Is your proposal or idea viable, affordable and sustainable?

Are you clear about the potential benefits for both your employer and patients?

What would be required to make this work/implement the idea?  Is there a benchmark example of where such a plan worked well?

What are the risks and how would you mitigate them?


Understanding the Key Components of a Business Case

If your organisation or employer does not or use a preferred template, the attached business case template example attached has the following key components:




  • A brief statement to endorse your proposal.


  • Overarching intent of the business case summarising your request and affirming the reason for the business case (your key messages): highlighting the addressed problem or opportunity, your proposal outline and the key benefits this may deliver. 
  • Key areas required for approval, including key risks and issues, time costs, resources and funding required and a summary of the recommended course of action.
  • This section is often developed last.


  • A summary of the proposal’s strategic alignment.
  • How the proposal fits with patient care, focusing on the specialist knowledge and support that this role will offer to patients with MS.
  • Financial and Resource implications – brief clauses or one sentence.
  • Consultation – list of personnel consulted to complete this proposal.


  • Plan/proposal objectives.
  • A description of the location (site and team structure) in which you envisage this project to occur.
  • Background: how this need or opportunity was identified?
  • Details of the current situation, including the problem and highlighting the need or opportunity that this business case will address (for example):
    • Current service shortfalls
    • Demographic information and stats
    • Patient experience and outcomes measures if available.
  • Data gathering and investigation: highlight any previous investigations or data gathering.
  • Demonstration of the impact the current situation has on: the department, your team, patients, other stakeholders (specialists’ time etc.) and costs.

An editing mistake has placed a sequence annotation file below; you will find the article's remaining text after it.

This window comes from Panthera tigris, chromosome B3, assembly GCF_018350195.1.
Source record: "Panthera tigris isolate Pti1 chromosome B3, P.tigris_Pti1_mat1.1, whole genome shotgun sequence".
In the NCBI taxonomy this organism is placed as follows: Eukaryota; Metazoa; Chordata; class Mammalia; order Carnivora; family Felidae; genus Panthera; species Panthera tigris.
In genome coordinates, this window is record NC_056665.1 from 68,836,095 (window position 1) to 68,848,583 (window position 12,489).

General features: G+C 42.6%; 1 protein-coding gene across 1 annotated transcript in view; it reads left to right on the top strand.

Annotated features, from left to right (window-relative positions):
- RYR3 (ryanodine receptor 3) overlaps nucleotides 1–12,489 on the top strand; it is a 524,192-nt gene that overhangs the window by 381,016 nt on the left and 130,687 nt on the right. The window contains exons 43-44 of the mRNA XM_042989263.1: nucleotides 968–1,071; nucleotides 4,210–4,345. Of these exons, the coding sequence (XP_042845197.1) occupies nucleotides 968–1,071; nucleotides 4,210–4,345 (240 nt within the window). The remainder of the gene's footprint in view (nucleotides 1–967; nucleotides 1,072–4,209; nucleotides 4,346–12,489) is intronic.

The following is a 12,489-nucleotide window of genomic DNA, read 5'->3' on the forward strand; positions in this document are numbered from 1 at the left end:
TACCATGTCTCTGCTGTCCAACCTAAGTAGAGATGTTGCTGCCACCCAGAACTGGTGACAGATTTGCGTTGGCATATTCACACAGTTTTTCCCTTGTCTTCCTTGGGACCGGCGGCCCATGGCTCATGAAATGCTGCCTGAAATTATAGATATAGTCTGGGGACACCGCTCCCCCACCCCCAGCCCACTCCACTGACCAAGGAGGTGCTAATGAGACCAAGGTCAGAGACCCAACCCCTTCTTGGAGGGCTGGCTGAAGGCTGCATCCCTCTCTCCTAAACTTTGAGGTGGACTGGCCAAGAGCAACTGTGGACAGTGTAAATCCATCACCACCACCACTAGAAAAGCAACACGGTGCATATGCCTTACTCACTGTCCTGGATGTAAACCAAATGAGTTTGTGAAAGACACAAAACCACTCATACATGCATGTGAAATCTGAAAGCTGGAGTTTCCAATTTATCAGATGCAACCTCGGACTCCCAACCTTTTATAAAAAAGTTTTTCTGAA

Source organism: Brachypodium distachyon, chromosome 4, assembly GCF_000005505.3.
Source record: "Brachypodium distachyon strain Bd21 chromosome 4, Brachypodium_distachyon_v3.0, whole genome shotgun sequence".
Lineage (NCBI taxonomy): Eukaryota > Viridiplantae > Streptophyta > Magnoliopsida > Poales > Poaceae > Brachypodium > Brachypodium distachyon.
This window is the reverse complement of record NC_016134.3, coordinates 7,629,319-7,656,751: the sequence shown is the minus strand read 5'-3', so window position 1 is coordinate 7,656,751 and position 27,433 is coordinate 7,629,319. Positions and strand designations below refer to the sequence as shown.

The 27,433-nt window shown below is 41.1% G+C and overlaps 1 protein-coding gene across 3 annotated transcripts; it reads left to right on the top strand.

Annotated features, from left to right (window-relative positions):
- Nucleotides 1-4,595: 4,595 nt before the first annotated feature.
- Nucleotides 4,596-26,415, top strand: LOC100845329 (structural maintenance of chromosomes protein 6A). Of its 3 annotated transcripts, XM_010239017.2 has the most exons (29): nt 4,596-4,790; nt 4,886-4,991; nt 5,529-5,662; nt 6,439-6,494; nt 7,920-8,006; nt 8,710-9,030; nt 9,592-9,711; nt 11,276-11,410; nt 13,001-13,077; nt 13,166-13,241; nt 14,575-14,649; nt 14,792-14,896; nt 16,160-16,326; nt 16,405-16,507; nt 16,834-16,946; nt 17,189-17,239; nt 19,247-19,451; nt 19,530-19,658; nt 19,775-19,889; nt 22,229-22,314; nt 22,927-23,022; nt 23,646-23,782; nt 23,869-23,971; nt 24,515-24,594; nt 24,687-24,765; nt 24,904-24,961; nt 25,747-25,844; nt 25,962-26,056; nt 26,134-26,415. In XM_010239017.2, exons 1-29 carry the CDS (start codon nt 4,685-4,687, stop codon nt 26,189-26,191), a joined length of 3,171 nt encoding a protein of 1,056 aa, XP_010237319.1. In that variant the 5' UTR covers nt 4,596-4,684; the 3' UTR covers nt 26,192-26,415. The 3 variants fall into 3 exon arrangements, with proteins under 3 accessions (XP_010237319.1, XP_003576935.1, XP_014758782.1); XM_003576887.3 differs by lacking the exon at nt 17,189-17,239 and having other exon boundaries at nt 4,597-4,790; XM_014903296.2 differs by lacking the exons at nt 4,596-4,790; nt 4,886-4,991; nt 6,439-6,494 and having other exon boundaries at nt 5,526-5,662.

• The key measurable benefits i.e. improved safety, reduced costs, better use of existing resources, patient benefits and how would you measure these?
  • Suggested impacts (organisation, patients, costs) if the status quo continues and the problem remains unresolved.  Highlight other related projects, studies or proposals that informed your thinking and which might have an impact on this proposal.


  • Status quo and implications
  • An analysis of whether this proposal can be completed in parts/phases. How would this relate to risk, costs, duration and benefits? What are the implications for stakeholders?
  • Statement of preferred option and why?
  • Potential inclusion of an option comparison or analysis using a table and with your own assessment criteria.


  • Repeat of the recommendation


  • Any potential risks/mitigation strategies.


  • Statement as to whether this is a funding request. Have you considered other funding sources?
  • Project costs including estimated costs for each part of this project.
  • Savings or quantifiable economic benefits to be made. How have you estimated this? Is there a payback period i.e. modeling that shows investment over time reduce overall expenditure?

 Responsibility for

  • Next steps if preferred option is accepted.
  • Responsibility for implementation.
  • You can attach a proposed schedule or implementation plan.

 (and timing) 

  • Statement as to whether this funding proposal will be subject to an evaluation. How will this occur? And how often?


For your benefit, we have attached a partially completed business plan and suggested addendums (Information needs, PD and DMT) that you can either use as a reference or individualise for your particular circumstances.


Has this been a valuable resource?  We would love your feedback.

[1] MS Nurses Australia (MSNA), MS Health Professionals Network (MSHPN) and the Australian New Zealand Association of Neurologists (ANZAN)